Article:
Another Reason for an Estate Plan: Family Solidarity

If your life insurance lists only “Jr.” as the beneficiary, he will get 100% of the death benefit and your daughter will get only half of the assets that do not have a beneficiary designation.

How would your daughter feel about receiving no part of that death benefit? No matter how good your son is, there’s no way to guarantee that he will do the right thing and share those assets with his sister as you wanted. The result could be a family fracture that keeps siblings, cousins, and even grandchildren apart.

This is one aspect of estate planning many people don’t even consider, says the Observer-Reporter in the article “Improper estate planning can lead to familial conflict.”

“Dying intestate” is the term used to describe the legal status of someone who has died without a will. The laws of your state will then dictate what happens to your assets. Most of your tangible possessions will be distributed following probate. If your estate is complex, for example, and you own property in more than one state, the process will take a long time and the costs will be high. A will—and an estate plan that is updated regularly—can prevent this and many other scenarios.

Some of your assets do not pass to heirs through a will. This includes retirement accounts, life insurance policies and annuities. All accounts that have named beneficiaries go directly to the people who are named. If they predecease you, then the contingent beneficiary receives the asset.

Reviewing beneficiary designations is as important as reviewing your entire estate plan. If you name only your son as the beneficiary for your insurance policy, then later welcome a daughter into your family by birth or adoption, you’ll want to add her as a named beneficiary as well. Otherwise, when you die, only your son will receive the proceeds. 

Anytime a life event occurs—births, deaths, divorces, marriages—is the right time to review your beneficiary designations.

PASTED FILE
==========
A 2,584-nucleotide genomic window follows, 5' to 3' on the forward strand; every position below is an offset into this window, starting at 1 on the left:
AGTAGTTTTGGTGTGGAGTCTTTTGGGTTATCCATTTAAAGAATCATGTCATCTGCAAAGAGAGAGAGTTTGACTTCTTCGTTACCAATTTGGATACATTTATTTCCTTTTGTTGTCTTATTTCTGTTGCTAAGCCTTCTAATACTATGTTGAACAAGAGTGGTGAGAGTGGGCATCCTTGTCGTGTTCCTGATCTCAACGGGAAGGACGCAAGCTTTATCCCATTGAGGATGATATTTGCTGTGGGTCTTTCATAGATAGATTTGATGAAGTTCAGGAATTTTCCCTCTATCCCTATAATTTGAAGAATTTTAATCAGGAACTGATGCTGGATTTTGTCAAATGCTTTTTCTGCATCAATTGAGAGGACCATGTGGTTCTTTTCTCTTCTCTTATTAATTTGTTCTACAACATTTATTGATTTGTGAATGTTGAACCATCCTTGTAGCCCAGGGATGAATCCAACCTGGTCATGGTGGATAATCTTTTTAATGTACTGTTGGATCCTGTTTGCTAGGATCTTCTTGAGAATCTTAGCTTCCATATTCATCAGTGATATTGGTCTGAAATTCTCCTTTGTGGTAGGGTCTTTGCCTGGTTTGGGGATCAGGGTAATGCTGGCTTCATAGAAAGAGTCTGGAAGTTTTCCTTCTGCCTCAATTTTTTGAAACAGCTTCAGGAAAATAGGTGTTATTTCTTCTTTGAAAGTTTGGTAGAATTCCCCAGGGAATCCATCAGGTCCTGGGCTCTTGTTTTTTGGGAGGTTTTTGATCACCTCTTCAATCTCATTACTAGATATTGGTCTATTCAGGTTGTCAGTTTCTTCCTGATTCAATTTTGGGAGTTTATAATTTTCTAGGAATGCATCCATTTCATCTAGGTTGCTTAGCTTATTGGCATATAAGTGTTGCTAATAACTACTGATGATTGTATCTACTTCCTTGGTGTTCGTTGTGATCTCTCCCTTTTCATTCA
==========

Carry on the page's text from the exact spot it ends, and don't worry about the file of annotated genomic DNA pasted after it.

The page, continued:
Here’s the key: you can make these changes when you are living. When you die, the designation is irrevocable.

Your estate plan also needs to include two different types of Power of Attorney (POA). The first is to make financial decisions if you are incapacitated, and the second is to make health decisions. 

The person you give the POA to has authority to make these decisions for you, only while you are alive. The POA terminates upon your death.

Most people name their spouse for their healthcare POA, but if your spouse passes and you have adult children, one of them should be named your healthcare POA. Regulations about healthcare have put medical professionals into a difficult situation, when they want to have the family involved but are legally unable to share information. If your children disagree about your care, emergency situations may also become more challenging. If you have a blended family, things can get really divisive. 

Here’s a celebrity story that serves as a perfect example. A famous father made his third wife his executor and gave her total control over his business, despite the fact that his son was equally famous and the top executive in that business, as well as its public face. The son was baffled when he learned that the third wife now controlled the business, including the rights to his own name. When the father died, a long, expensive and unpleasant estate battle began. The son was Dale Earnhardt Jr. 

Keep your family together, ensure that assets are distributed as you want and make sure to have conversations with your family members, so the family you devoted a lifetime to creating continues as part of your legacy. Speak with an estate planning attorney to create the documents and if need be, help you communicate with your family members. Don’t overlook what’s at the heart of estate planning: your family.

Reference: Observer-Reporter (Dec. 12, 2018) “Improper estate planning can lead to familial conflict”

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